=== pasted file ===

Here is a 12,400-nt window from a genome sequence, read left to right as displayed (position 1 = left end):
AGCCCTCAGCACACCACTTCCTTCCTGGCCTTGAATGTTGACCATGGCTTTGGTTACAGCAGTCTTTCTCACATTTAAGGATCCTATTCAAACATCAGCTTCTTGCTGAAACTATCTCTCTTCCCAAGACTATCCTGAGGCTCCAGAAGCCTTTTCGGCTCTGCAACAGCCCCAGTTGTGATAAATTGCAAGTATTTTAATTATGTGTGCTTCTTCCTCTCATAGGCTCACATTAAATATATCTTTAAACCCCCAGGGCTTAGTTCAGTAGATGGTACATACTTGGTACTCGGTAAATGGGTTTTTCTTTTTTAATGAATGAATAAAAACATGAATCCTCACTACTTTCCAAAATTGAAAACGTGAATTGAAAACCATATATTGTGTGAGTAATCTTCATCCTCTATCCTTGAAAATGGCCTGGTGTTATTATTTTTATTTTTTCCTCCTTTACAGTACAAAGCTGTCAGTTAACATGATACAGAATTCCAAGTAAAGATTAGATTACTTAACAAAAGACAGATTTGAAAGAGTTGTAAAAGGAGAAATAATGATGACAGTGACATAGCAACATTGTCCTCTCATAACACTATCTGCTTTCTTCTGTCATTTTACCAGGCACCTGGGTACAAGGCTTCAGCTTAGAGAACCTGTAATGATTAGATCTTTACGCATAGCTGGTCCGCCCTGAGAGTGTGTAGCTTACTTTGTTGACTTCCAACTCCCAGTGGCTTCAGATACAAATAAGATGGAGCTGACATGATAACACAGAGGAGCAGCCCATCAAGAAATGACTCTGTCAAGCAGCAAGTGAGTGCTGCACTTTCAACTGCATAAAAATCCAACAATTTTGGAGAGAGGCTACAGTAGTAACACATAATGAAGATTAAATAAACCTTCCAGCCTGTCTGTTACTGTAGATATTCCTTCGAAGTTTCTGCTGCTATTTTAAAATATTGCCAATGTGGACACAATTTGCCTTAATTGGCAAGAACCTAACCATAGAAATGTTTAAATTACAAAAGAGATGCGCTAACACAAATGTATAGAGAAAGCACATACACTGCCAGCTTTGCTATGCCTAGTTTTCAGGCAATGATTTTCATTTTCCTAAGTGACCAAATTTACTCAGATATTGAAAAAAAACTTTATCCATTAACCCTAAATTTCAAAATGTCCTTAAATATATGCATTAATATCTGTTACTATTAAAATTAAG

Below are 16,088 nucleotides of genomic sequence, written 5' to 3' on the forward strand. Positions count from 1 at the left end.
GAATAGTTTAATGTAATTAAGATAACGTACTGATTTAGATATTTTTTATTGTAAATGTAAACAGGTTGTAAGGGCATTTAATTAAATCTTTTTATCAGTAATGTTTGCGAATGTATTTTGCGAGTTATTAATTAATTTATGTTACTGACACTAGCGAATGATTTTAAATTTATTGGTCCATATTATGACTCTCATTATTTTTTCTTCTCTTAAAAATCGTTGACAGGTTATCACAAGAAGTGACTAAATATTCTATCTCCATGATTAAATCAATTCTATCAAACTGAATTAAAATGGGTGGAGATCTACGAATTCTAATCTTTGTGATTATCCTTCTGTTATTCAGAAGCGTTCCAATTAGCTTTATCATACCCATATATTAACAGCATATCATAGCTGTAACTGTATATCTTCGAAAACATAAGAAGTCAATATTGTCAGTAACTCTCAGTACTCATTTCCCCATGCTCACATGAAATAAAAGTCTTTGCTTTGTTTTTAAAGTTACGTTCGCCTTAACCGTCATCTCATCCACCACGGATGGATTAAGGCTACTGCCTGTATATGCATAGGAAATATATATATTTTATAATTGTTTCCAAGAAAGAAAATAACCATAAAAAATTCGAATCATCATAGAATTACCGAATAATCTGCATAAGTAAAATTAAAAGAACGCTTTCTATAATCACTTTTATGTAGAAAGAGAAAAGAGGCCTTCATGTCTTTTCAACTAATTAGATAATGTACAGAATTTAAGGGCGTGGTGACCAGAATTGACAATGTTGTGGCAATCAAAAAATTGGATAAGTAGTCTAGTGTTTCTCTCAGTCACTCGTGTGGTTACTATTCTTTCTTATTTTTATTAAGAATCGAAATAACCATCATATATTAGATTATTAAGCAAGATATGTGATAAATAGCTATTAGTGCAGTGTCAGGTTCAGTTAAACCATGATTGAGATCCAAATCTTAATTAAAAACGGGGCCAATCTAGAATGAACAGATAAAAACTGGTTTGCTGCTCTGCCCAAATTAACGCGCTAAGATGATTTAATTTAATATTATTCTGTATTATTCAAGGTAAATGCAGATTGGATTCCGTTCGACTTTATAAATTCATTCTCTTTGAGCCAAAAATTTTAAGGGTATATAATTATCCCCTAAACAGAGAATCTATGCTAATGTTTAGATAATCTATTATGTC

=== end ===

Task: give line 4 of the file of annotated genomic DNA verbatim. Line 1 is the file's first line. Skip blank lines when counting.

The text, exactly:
GAATAGTTTAATGTAATTAAGATAACGTACTGATTTAGATATTTTTTATTGTAAATGTAAACAGGTTGTAAGGGCATTTAATTAAATCTTTTTATCAGTAATGTTTGCGAATGTATTTTGCGAGTTATTAATTAATTTATGTTACTGACACTAGCGAATGATTTTAAATTTATTGGTCCATATTATGACTCTCATTATTTTTTCTTCTCTTAAAAATCGTTGACAGGTTATCACAAGAAGTGACTAAATATTCTATCTCCATGATTAAATCAATTCTATCAAACTGAATTAAAATGGGTGGAGATCTACGAATTCTAATCTTTGTGATTATCCTTCTGTTATTCAGAAGCGTTCCAATTAGCTTTATCATACCCATATATTAACAGCATATCATAGCTGTAACTGTATATCTTCGAAAACATAAGAAGTCAATATTGTCAGTAACTCTCAGTACTCATTTCCCCATGCTCACATGAAATAAAAGTCTTTGCTTTGTTTTTAAAGTTACGTTCGCCTTAACCGTCATCTCATCCACCACGGATGGATTAAGGCTACTGCCTGTATATGCATAGGAAATATATATATTTTATAATTGTTTCCAAGAAAGAAAATAACCATAAAAAATTCGAATCATCATAGAATTACCGAATAATCTGCATAAGTAAAATTAAAAGAACGCTTTCTATAATCACTTTTATGTAGAAAGAGAAAAGAGGCCTTCATGTCTTTTCAACTAATTAGATAATGTACAGAATTTAAGGGCGTGGTGACCAGAATTGACAATGTTGTGGCAATCAAAAAATTGGATAAGTAGTCTAGTGTTTCTCTCAGTCACTCGTGTGGTTACTATTCTTTCTTATTTTTATTAAGAATCGAAATAACCATCATATATTAGATTATTAAGCAAGATATGTGATAAATAGCTATTAGTGCAGTGTCAGGTTCAGTTAAACCATGATTGAGATCCAAATCTTAATTAAAAACGGGGCCAATCTAGAATGAACAGATAAAAACTGGTTTGCTGCTCTGCCCAAATTAACGCGCTAAGATGATTTAATTTAATATTATTCTGTATTATTCAAGGTAAATGCAGATTGGATTCCGTTCGACTTTATAAATTCATTCTCTTTGAGCCAAAAATTTTAAGGGTATATAATTATCCCCTAAACAGAGAATCTATGCTAATGTTTAGATAATCTATTATGTC